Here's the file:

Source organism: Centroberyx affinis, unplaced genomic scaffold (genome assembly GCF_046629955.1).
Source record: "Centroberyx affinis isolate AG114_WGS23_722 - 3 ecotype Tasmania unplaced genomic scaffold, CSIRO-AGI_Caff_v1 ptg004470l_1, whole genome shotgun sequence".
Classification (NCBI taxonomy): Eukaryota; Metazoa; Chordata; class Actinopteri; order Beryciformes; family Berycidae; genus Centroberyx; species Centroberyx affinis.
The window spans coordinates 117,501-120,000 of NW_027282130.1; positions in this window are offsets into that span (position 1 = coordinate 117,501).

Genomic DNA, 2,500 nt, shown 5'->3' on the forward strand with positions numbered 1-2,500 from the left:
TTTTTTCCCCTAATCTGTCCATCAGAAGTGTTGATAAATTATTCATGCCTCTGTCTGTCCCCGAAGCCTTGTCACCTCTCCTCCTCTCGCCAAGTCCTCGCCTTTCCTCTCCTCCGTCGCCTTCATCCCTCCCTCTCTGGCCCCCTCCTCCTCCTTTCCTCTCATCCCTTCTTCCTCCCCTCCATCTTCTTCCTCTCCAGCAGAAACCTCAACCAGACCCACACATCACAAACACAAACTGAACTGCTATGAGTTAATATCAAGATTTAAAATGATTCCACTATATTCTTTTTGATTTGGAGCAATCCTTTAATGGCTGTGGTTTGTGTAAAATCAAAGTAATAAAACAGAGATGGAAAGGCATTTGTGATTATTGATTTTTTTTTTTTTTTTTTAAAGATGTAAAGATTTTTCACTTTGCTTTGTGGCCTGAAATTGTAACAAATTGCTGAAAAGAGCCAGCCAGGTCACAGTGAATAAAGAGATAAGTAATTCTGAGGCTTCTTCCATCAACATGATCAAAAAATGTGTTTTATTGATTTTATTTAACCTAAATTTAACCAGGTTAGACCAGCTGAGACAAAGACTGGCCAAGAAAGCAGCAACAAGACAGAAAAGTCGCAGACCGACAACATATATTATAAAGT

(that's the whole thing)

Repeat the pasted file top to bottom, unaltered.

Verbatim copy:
Source organism: Centroberyx affinis, unplaced genomic scaffold (genome assembly GCF_046629955.1).
Source record: "Centroberyx affinis isolate AG114_WGS23_722 - 3 ecotype Tasmania unplaced genomic scaffold, CSIRO-AGI_Caff_v1 ptg004470l_1, whole genome shotgun sequence".
Classification (NCBI taxonomy): Eukaryota; Metazoa; Chordata; class Actinopteri; order Beryciformes; family Berycidae; genus Centroberyx; species Centroberyx affinis.
The window spans coordinates 117,501-120,000 of NW_027282130.1; positions in this window are offsets into that span (position 1 = coordinate 117,501).

Genomic DNA, 2,500 nt, shown 5'->3' on the forward strand with positions numbered 1-2,500 from the left:
TTTTTTCCCCTAATCTGTCCATCAGAAGTGTTGATAAATTATTCATGCCTCTGTCTGTCCCCGAAGCCTTGTCACCTCTCCTCCTCTCGCCAAGTCCTCGCCTTTCCTCTCCTCCGTCGCCTTCATCCCTCCCTCTCTGGCCCCCTCCTCCTCCTTTCCTCTCATCCCTTCTTCCTCCCCTCCATCTTCTTCCTCTCCAGCAGAAACCTCAACCAGACCCACACATCACAAACACAAACTGAACTGCTATGAGTTAATATCAAGATTTAAAATGATTCCACTATATTCTTTTTGATTTGGAGCAATCCTTTAATGGCTGTGGTTTGTGTAAAATCAAAGTAATAAAACAGAGATGGAAAGGCATTTGTGATTATTGATTTTTTTTTTTTTTTTTTAAAGATGTAAAGATTTTTCACTTTGCTTTGTGGCCTGAAATTGTAACAAATTGCTGAAAAGAGCCAGCCAGGTCACAGTGAATAAAGAGATAAGTAATTCTGAGGCTTCTTCCATCAACATGATCAAAAAATGTGTTTTATTGATTTTATTTAACCTAAATTTAACCAGGTTAGACCAGCTGAGACAAAGACTGGCCAAGAAAGCAGCAACAAGACAGAAAAGTCGCAGACCGACAACATATATTATAAAGT